When an economy is booming, unjustifiable inequalities in pay can easily escape our attention. In these straitened times, with big cuts in public services about to hit the most vulnerable, it is time to look more carefully at how work is rewarded in our society. We need to realise that recognising the significance of incentives should not lead to acceptance of the daylight robbery that passes for executive compensation today. A good place to start is by looking at corporate governance.

The facts about income inequality in the UK are nothing less than mind-boggling. The average income of a FTSE 100 chief executive, according to the most recent Guardian survey of executive pay, is over £3m per year, including bonuses and pension contributions. This is more than 100 times median household income. It is not uncommon for CEOs to run 200 or 300 times as much as the median pay of their employees or, in the case of Terry Leahy's final year at Tesco, for a CEO to be paid 500 times the average take-home pay of his colleagues.

Moreover, executive pay continues to march relentlessly upwards, unconnected to skill, judgment or underlying profitability. While the FTSE lost a third of its value in the year to September 2009, executive pay rose 10% during the same period. According to the Work Foundation, the ratio of average CEO pay to average UK earnings rose from 10:1 in 1980 to 75:1 in 2006 (and has continued to grow since). In short, the gains of economic growth are becoming increasingly concentrated in a small number of hands, while the wages of ordinary people have stagnated.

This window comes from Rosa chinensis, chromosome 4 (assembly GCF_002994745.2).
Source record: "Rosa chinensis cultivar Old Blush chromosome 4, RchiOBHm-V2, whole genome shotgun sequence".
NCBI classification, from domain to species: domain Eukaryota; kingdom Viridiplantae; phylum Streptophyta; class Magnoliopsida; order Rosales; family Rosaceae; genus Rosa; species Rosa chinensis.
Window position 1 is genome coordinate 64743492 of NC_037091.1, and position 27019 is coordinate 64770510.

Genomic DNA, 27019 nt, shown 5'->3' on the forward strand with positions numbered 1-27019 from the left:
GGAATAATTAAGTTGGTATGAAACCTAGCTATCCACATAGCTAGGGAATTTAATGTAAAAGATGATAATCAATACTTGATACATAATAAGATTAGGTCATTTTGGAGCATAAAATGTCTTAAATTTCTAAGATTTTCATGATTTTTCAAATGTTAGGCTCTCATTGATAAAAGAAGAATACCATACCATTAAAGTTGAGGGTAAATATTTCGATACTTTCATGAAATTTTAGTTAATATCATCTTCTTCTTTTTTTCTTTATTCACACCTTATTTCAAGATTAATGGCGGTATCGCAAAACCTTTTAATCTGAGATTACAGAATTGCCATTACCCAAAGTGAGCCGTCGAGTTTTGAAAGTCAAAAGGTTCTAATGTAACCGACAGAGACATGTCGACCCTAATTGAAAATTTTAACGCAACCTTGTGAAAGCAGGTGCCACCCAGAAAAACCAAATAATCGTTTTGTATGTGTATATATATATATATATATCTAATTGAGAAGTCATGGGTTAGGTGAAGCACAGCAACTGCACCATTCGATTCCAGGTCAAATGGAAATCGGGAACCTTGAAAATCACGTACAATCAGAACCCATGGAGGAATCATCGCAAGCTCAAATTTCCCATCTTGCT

Should we care? New Labour's answer, famously encapsulated by Peter Mandelson, is that we should be "intensely relaxed about people getting filthy rich". Looking at runaway top-pay with a clear eye on its social and political consequences, Mandelson's claim looks as short-sighted as it is wrong-headed. Read on and comment >>> Martin O’Neill | Tuesday, October 19, 2010

Whatever happened to conscience? No responsible chief executive would feel good about siphoning off the cream for himself and leaving the worker bees with the crumbs. But these days, it seems that 'responsible' and 'CEO' are mutually exclusive concepts.

Taken to the extreme, this situation could eventually lead to revolution. History shows this to be so. Revolutions occur where extreme wealth and extreme poverty collide. The British are very complacent people, especially by comparison with the French, who have currently taken to the streets. But even a worm will turn. The élite shouldn't push their luck.
– © Mark

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Swiss Village Cuts Tax Rate to Attract More Hedge Funds from London

THE GUARDIAN: Pfäffikon is already one of the two headquarters of Man Group, the world's largest publicly traded hedge fund, and UBS recently built a base in the Alpine enclave

One-in-four hedge fund managers have moved from London to Switzerland. Photograph: The Guardian